To tweet, or not to tweet, that is the question.

On Saturday afternoon, Jets guard Matt Slauson sent out a tweet, announcing his presence to the online world. Slauson had the Twitter account for a while but never used it and with some cajoling from his agent and wife, he ventured into the world of social media.

“Hey twitter world. This is my first official tweet. Thanks for having me. It’s giving me something to do while I sit in the cold tubs,” Slauson tweeted.

It was the opening foray into the world of “140 characters or less” as Slauson has now begun to connect with social media and Jets fans in a new way. A number of his teammates tweet, including the often humorous Nick Mangold and the usually uplifting Antonio Cromartie. It is a world that Slauson waded into slowly.


“Well I’ve had a Twitter account for about a year, haven’t done anything with it. Been scared of it — decided to send out a tweet and see how it goes,” Slauson told Metro. “Kind of getting back into that social media thing, I was a little timid.”

It can be a scary world, as athletes are quickly realizing. Tweets can be misconstrued and can go viral in a matter of minutes. Earlier this week, Redskins receiver Jabar Gaffney tweeted at a fan heckling him on Twitter that “3-7 ain’t a record to be proud of I’m just proud I ain’t you get a life or kill urself.”

For Erik Manassy, the founder of JetsTwit and a social media consultant, the Twitter-sphere is a place all players shoulder be.

“Players can sometimes be quoted in the media or a quote could be taken out of context and Twitter or social media as a whole is a medium where players can clarify what they meant. It’s also a way to continue dialogue outside of football. Instead of having to rely solely on a marketing manager, under certain guidelines, the player can take an active role with brand recognition 24 hours, seven days a week,” Manassy said. “If the player is putting themselves out there and often, the brand goes up leading to possible business opportunities. The fans win because they read and interact with the player more and the player wins by controlling his/her own destiny.”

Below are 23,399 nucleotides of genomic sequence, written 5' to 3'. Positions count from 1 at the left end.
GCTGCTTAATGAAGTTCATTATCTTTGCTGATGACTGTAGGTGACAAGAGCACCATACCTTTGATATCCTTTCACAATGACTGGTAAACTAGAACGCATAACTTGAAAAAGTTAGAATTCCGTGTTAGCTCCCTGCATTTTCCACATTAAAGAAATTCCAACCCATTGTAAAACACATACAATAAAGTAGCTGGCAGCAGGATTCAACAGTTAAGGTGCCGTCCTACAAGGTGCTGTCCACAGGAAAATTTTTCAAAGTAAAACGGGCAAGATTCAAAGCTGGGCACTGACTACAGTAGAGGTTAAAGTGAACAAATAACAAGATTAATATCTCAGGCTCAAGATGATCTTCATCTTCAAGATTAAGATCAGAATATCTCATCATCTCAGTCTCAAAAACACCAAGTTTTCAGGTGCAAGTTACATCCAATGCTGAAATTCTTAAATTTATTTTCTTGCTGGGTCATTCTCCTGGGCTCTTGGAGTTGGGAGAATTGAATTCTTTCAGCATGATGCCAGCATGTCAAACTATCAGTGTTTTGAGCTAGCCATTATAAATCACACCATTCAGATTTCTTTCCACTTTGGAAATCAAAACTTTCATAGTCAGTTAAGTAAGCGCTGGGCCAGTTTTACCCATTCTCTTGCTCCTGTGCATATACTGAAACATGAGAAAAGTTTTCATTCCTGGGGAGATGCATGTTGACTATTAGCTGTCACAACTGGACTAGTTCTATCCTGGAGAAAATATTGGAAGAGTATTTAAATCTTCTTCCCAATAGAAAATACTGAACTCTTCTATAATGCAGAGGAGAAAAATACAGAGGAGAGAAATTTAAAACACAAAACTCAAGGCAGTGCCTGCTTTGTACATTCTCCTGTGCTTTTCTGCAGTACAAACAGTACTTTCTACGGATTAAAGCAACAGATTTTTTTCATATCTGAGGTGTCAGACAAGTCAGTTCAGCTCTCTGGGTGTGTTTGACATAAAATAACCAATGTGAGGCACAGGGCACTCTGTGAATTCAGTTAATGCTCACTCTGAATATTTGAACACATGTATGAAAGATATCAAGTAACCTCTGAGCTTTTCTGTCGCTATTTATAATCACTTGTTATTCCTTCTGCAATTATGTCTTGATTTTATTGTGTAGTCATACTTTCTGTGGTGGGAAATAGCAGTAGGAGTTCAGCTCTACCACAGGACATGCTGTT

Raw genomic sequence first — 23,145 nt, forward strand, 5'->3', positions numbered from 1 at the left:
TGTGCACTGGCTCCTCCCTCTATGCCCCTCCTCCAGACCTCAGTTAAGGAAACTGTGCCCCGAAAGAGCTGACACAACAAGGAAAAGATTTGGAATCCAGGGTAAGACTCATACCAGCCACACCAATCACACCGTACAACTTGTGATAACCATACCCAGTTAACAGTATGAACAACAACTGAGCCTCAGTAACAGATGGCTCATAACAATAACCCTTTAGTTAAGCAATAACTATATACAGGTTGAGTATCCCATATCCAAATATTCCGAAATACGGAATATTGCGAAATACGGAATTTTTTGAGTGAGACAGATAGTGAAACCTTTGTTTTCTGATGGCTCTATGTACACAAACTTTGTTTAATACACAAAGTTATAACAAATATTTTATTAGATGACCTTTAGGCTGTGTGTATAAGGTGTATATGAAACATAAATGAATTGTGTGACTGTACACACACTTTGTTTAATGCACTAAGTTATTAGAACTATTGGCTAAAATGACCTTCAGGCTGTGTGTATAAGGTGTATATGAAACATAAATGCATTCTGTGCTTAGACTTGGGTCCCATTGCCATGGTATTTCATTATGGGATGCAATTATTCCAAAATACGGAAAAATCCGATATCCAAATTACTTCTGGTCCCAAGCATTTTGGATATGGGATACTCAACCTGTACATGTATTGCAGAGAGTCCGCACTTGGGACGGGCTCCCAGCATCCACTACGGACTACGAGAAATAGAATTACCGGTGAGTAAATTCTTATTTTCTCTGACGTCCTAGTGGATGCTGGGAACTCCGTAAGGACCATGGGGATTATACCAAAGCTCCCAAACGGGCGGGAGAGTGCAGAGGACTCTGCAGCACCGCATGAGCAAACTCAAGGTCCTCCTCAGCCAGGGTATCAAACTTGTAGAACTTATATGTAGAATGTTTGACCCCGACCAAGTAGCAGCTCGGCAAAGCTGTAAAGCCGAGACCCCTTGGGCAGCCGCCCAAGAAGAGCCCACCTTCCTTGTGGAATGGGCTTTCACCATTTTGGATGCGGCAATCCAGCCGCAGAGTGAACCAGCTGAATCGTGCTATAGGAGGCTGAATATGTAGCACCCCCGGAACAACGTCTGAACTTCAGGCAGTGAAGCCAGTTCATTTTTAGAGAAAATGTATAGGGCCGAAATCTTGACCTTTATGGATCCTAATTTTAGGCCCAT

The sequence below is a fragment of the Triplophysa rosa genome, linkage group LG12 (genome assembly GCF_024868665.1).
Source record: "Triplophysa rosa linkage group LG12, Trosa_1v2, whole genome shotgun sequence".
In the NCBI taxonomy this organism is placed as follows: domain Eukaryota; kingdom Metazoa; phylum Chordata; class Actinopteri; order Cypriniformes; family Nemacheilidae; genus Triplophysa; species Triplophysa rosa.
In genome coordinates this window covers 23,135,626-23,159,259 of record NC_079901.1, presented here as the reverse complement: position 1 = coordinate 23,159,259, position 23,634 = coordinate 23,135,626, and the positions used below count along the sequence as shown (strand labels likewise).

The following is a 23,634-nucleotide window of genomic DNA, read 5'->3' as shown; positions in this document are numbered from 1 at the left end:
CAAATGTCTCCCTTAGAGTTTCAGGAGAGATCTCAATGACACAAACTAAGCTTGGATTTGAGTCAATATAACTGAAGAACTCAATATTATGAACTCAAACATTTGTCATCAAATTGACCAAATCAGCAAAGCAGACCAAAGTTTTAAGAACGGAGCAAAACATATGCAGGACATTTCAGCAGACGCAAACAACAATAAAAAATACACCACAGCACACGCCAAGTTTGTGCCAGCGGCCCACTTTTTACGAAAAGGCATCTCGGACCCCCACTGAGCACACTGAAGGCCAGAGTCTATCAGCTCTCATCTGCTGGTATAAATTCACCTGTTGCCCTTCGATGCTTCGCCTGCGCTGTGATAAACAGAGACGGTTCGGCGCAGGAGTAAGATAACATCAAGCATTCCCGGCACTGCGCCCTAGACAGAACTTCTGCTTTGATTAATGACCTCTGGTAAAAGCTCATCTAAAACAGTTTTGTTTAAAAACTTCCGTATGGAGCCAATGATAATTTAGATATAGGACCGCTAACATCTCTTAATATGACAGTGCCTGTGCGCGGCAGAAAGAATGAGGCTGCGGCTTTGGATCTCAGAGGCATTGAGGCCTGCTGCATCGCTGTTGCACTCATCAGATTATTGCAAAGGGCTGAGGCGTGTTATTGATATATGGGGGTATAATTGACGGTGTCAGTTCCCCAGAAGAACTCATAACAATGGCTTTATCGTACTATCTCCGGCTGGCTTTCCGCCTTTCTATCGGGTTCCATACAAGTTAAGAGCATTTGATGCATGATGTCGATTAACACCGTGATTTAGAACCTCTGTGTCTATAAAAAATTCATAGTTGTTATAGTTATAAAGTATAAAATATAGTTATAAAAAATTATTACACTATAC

Now that he has ventured out into the world of social media, Slauson is hoping to follow in the path of players like Mangold who use the platform as a way to connect with fans. Mangold rarely tweets about football, rather, fans learn about his obsession with the television show “Iron Chef” on the Food Network or how he’s relaxing at night. Defensive end Mike DeVito sends out Bible verses or messages about charity work he is engaged in, mixed in with football talk. The glimpse into life away from the field is what draws fans to follow players and try to engage in conversation with stars who seem unapproachable on Sundays.

“I think it’s a good move for Matt personally. I hear he’s a really nice guy, and you most likely will see his personality come out in his tweets,” Manassy said.

Slauson went from just a handful of followers as of Saturday afternoon to now approaching nearly 1,500. While Slauson has remained mostly humorous so far, talking about time spent on the treatment table and musing how to “retweet,” his overall goal remains to stay connected with the fans.

“I just kind of want to give the fans a glimpse into what I’m doing all day. My wife has been nagging me for a while, that I need to get it going,” Slauson said. “I got it on my phone so we’ll see; just let the good times roll.”

Follow Jets beat writer Kristian Dyer on Twitter @KristianRDyer.

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